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Secret Lady and Happy Jax summer holiday

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Well, that's it for another year and our holiday (and tans) are starting to seem like a distant memory already!
We had no real plans other than to head down the east coast and see where we ended up. We had Burnham and Chatham on our list of places we'd like to visit, but no definite dates or bookings.
Starting our break a day early, we locked out of the Norfolk Broads and to spend the first night in RNSYC at Lowestoft. Since Lou was still at work. Col was short of a crew to help with the lock, and so Luke kindly agreed to help him out, but Sue had managed to alter her shifts so Secret Lady was up to full compliment!
Lowestoft - Titchmarsh (45 Nm)
Saturday morning the weather was good, and forecast even better for the forseeable, so of we went to Titchmarsh. It's a nice marina and the trip down was lovely. Both boats running well in calm seas and a great way to start the break.
We decided on a couple of days here, as Lou's parents were joining us for the day on Sunday, so Saturday afternoon was spent just relaxing in the sun.
(and eating peanuts!)
(and having the odd glass of something refreshing!)
Titchmarsh - Brightlingsea (26 Nm)
Another nice place is Brightlingsea, only a short hop around Walton and into the Blackwater estuary. We only spent one night here and the visitor pontoon has no water or electric. It was pretty busy, so we ended up rafted against a couple of old fishing smacks.
We were treated to a lovely sunset!
Roast chicken a la Secret Lady was the evening meal. It took a while in the oven but was worth waiting for, as you can tell by all the special little faces!   :D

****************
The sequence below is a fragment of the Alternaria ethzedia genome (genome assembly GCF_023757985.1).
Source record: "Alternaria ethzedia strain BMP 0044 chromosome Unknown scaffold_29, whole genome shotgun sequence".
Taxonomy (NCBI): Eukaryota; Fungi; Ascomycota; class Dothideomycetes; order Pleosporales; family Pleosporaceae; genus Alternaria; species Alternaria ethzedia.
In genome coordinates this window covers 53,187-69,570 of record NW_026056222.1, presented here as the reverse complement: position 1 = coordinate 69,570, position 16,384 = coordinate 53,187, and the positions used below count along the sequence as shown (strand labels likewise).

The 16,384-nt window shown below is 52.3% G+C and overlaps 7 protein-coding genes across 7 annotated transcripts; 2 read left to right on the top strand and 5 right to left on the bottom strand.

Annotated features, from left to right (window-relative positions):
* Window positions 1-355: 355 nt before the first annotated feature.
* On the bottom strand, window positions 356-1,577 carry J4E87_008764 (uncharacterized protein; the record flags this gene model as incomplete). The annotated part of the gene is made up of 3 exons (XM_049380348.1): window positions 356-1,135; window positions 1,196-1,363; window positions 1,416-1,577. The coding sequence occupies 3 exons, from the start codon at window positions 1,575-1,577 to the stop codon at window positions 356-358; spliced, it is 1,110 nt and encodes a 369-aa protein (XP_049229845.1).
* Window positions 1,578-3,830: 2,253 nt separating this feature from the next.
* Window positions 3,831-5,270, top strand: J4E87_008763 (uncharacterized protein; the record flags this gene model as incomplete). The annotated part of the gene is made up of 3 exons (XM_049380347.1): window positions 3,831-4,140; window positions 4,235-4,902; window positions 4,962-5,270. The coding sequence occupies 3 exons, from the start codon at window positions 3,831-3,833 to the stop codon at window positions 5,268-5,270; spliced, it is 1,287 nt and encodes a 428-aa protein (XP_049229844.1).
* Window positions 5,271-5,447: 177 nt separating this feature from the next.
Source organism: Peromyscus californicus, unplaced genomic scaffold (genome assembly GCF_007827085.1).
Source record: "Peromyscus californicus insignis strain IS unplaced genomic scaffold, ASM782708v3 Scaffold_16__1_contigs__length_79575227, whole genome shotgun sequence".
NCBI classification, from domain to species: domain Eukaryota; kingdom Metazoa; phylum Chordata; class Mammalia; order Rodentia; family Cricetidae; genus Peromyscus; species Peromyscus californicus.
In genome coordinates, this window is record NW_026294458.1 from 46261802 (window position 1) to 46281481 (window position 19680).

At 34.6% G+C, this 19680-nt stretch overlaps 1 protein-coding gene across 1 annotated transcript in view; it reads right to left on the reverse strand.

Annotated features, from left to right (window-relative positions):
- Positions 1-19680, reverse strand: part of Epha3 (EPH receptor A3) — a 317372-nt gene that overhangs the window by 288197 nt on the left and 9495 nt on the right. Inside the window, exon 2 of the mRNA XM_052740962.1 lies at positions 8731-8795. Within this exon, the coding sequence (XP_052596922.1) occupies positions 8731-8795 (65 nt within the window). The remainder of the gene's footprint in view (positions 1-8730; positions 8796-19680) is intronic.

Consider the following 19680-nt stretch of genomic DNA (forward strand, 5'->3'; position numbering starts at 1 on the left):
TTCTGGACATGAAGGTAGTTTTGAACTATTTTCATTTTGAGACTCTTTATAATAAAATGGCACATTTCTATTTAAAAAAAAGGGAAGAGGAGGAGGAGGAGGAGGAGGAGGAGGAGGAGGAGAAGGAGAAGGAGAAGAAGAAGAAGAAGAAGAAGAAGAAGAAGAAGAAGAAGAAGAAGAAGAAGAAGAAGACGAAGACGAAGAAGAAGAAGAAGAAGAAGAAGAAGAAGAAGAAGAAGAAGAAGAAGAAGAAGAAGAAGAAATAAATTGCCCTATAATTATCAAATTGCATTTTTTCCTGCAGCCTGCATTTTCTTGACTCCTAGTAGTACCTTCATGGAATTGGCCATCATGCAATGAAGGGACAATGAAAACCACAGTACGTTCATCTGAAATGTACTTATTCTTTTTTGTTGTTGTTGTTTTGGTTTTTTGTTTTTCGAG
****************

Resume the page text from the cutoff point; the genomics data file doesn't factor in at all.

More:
One thing I forgot to do was power down the radar properly upon our arrival, as I assumed turning of the plotter would do so. Apparently I was wrong! Good job I carry jump leads, as it also seems the link switch isn't reliable either   :oops:
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Brightlingsea - Burnham (23 Nm)
Another short trip in lovely conditions and up the river Crouch led us into Burnham Yacht Harbour. It's Col's old stamping ground and so once again we spent a couple of nights here and explored further up the river to South Woodham Ferrers by dinghy. The river was a bit choppy with a stiff breeze acting against the tide, and it seems the seat in my dinghy couldn't take the stress of my backside pounding up and down on it in the short chop at 13kts, and gave up the ghost after only a few hundred yards. Still, the fuel tank was comfortable - not!
Col's sister and her husband paid us a visit and so we had a meal in the on-site restaurant "Swallowtail" which was very nice!
Burnham - St Kats (71 Nm)
Now it was time to stretch our legs a little for the longest leg of the whole holiday. A SW breeze meant we had a bit of wind against tide, but there was no swell predicted, so headed out. The sea was good, apart from a very slight chop that had developed which felt like we were cruising over cobbles!
The mirage over Foulness was cool!
Proof that a Targa 35 can plane at 22 kts! He did moan about his fuel consumption though, and it wasn't long before he got bored and headed off!
I don't know where they were taking the old Radio Caroline ship as she headed down the Thames with two tugs attached.
Not too sure what use the ar*e end of a ship is either?
Once at St Kats (we won't mention the PLA conversation, Col  ;)  ) we only had 20 mins or so to wait for the lock and then it was round into the west dock to moor behind the hotel. It was a good spot as it was shaded and was so hot in the sun! However, it was very noisy at night with the constant sound of lorries under the hotel and what seemed like and endless supply of bottle banks being emptied. St Kats has also got very expensive, costing us almost £140 for 2 nights!! :shock: